And the output of the code:

The analytical solution for the expected value of this Beta distribution:

is quite close to our approximation (also indicated by the small distance between the blue and green lines on the plot above).

## Monte Carlo Approximation for Optimization

Monte Carlo Approximation can also be used to solve optimization problems of the form:

If fulfills the same criteria described above (namely that it is a scaled version of a probability distribution), then (as above) we can define the probability function

This allows us to instead solve the problem

If we can sample from , the solution is easily found by drawing samples from and determining the location of the samples that has the highest density (Note that the solution is not dependent of the value of ). The following example demonstrates Monte Carlo optimization:

### Example: Monte Carlo Optimization of

Say we would like to find the value of which optimizes the function . In other words we want to solve the problem

We could solve for using standard calculus methods, but a clever trick is to use Monte Carlo approximation to solve the problem. First, notice that is a scaled version of a Normal distribution with mean equal to 4 and unit variance:

where . This means we can solve for by drawing samples from the normal distribution and determining where those samples have the highest density. The following chunk of matlab code solves the optimization problem in this way.

% MONTE CARLO OPTIMIZATION OF exp(x-4)^2 randn('seed',12345) % INITIALZIE N = 100000; x = 0:.1:6; C = sqrt(2*pi); g = inline('exp(-.5*(x-4).^2)','x'); ph = plot(x,g(x)/C,'r','Linewidth',3); hold on gh = plot(x,g(x),'b','Linewidth',2); hold on; y = normpdf(x,4,1); % CALCULATE MONTE CARLO APPROXIMATION x = normrnd(4,1,1,N); bins = linspace(min(x),max(x),100); counts = histc(x,bins); [~,optIdx] = max(counts); xHat = bins(optIdx); % OPTIMA AND ESTIMATED OPTIMA oh = plot([4 4],[0,1],'k'); hh = plot([xHat,xHat],[0,1],'g'); set(gca,'fontsize',16) legend([gh,ph,oh,hh],{'g(x)','$p(x)=\frac{g(x)}{C}$','$x_{opt}$','$\hat{x}$'},'interpreter','latex','Location','Northwest');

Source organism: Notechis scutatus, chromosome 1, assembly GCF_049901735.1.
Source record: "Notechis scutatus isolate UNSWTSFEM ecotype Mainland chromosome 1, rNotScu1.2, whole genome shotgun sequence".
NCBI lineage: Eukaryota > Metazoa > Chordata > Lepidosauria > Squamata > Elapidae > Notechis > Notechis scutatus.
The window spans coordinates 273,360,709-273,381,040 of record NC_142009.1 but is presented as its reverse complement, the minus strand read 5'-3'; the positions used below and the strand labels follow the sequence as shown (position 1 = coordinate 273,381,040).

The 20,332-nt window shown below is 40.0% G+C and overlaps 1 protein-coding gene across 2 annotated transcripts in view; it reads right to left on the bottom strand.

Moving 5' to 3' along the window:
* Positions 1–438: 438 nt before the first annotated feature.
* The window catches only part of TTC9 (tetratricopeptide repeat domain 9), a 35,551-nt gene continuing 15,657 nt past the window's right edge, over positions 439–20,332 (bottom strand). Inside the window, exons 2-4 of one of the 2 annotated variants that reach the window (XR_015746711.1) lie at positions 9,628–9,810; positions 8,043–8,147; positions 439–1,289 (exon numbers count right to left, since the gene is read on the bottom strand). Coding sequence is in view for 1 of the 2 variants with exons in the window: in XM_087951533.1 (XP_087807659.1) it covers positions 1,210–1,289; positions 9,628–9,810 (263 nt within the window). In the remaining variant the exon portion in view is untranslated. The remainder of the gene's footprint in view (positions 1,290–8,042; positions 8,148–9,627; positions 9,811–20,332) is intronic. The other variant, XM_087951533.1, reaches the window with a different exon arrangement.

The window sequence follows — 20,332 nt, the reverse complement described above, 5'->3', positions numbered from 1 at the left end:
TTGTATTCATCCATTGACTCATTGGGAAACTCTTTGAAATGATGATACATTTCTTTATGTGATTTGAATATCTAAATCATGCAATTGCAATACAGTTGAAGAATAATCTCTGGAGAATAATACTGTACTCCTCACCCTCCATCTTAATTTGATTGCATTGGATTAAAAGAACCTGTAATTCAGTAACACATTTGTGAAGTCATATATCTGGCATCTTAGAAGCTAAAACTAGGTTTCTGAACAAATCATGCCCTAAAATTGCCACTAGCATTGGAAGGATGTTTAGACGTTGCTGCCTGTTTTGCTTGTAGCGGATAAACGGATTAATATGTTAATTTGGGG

In the code output above we see the function we want to optimize in blue and the Normal distribution from which we draw samples in red. The Monte Carlo method provides a good approximation (green) to the real solution (black).

## Wrapping Up

In the toy examples above it was easy to sample from . However, for practical problems the distributions we want to sample from are often complex and operate in many dimensions. For these problems more clever sampling methods have to be used. Such sampling methods include Inverse Transform Sampling, Rejection Sampling, Importance Sampling, and Markov Chain Monte Carlo methods such as the Metropolis Hasting algorithm and the Gibbs sampler, each of which I plan to cover in separate posts.

## Derivation: Ordinary Least Squares Solution and Normal Equations

In a linear regression framework, we assume some output variable is a linear combination of some independent input variables plus some independent noise . The way the independent variables are combined is defined by a parameter vector :

We also assume that the noise term is drawn from a standard Normal distribution:

For some estimate of the model parameters , the model’s prediction errors/residuals are the difference between the model prediction and the observed ouput values

The Ordinary Least Squares (OLS) solution to the problem (i.e. determining an optimal solution for ) involves minimizing the sum of the squared errors with respect to the model parameters, . The sum of squared errors is equal to the inner product of the residuals vector with itself :

To determine the parameters, , we minimize the sum of squared residuals with respect to the parameters.

due to the identity , for vectors and . This relationship is matrix form of the Normal Equations. Solving for gives the analytical solution to the Ordinary Least Squares problem.

Boom.